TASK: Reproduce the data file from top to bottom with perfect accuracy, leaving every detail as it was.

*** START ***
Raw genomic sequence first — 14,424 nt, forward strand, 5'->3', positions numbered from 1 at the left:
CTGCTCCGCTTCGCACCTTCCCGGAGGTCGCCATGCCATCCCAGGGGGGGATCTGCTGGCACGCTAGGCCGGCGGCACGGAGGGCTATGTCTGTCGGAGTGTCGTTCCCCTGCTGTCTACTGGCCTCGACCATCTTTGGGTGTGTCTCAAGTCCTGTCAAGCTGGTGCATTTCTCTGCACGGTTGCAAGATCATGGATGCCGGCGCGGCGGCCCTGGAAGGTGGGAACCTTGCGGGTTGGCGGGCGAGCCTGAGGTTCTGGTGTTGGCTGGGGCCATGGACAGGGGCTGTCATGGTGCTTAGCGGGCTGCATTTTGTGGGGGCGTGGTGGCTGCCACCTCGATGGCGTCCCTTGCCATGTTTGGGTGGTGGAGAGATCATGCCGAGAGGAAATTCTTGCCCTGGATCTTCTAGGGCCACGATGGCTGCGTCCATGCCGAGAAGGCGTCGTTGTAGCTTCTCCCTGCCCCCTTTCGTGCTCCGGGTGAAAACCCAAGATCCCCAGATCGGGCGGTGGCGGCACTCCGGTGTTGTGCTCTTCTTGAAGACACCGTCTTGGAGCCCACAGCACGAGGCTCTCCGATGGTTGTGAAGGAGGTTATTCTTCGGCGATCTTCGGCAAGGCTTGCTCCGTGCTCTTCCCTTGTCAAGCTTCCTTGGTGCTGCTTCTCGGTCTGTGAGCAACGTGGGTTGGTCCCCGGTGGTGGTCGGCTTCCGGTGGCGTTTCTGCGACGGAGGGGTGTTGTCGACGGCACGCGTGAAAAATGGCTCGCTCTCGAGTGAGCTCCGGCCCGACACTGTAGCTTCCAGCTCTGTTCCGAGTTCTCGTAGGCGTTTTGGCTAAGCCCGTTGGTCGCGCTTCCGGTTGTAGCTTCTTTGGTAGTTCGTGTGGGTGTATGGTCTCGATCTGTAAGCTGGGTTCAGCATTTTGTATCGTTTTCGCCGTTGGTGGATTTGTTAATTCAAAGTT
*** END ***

Raw genomic sequence first — 14,424 nt, forward strand, 5'->3', positions numbered from 1 at the left:
CTGCTCCGCTTCGCACCTTCCCGGAGGTCGCCATGCCATCCCAGGGGGGGATCTGCTGGCACGCTAGGCCGGCGGCACGGAGGGCTATGTCTGTCGGAGTGTCGTTCCCCTGCTGTCTACTGGCCTCGACCATCTTTGGGTGTGTCTCAAGTCCTGTCAAGCTGGTGCATTTCTCTGCACGGTTGCAAGATCATGGATGCCGGCGCGGCGGCCCTGGAAGGTGGGAACCTTGCGGGTTGGCGGGCGAGCCTGAGGTTCTGGTGTTGGCTGGGGCCATGGACAGGGGCTGTCATGGTGCTTAGCGGGCTGCATTTTGTGGGGGCGTGGTGGCTGCCACCTCGATGGCGTCCCTTGCCATGTTTGGGTGGTGGAGAGATCATGCCGAGAGGAAATTCTTGCCCTGGATCTTCTAGGGCCACGATGGCTGCGTCCATGCCGAGAAGGCGTCGTTGTAGCTTCTCCCTGCCCCCTTTCGTGCTCCGGGTGAAAACCCAAGATCCCCAGATCGGGCGGTGGCGGCACTCCGGTGTTGTGCTCTTCTTGAAGACACCGTCTTGGAGCCCACAGCACGAGGCTCTCCGATGGTTGTGAAGGAGGTTATTCTTCGGCGATCTTCGGCAAGGCTTGCTCCGTGCTCTTCCCTTGTCAAGCTTCCTTGGTGCTGCTTCTCGGTCTGTGAGCAACGTGGGTTGGTCCCCGGTGGTGGTCGGCTTCCGGTGGCGTTTCTGCGACGGAGGGGTGTTGTCGACGGCACGCGTGAAAAATGGCTCGCTCTCGAGTGAGCTCCGGCCCGACACTGTAGCTTCCAGCTCTGTTCCGAGTTCTCGTAGGCGTTTTGGCTAAGCCCGTTGGTCGCGCTTCCGGTTGTAGCTTCTTTGGTAGTTCGTGTGGGTGTATGGTCTCGATCTGTAAGCTGGGTTCAGCATTTTGTATCGTTTTCGCCGTTGGTGGATTTGTTAATTCAAAGTT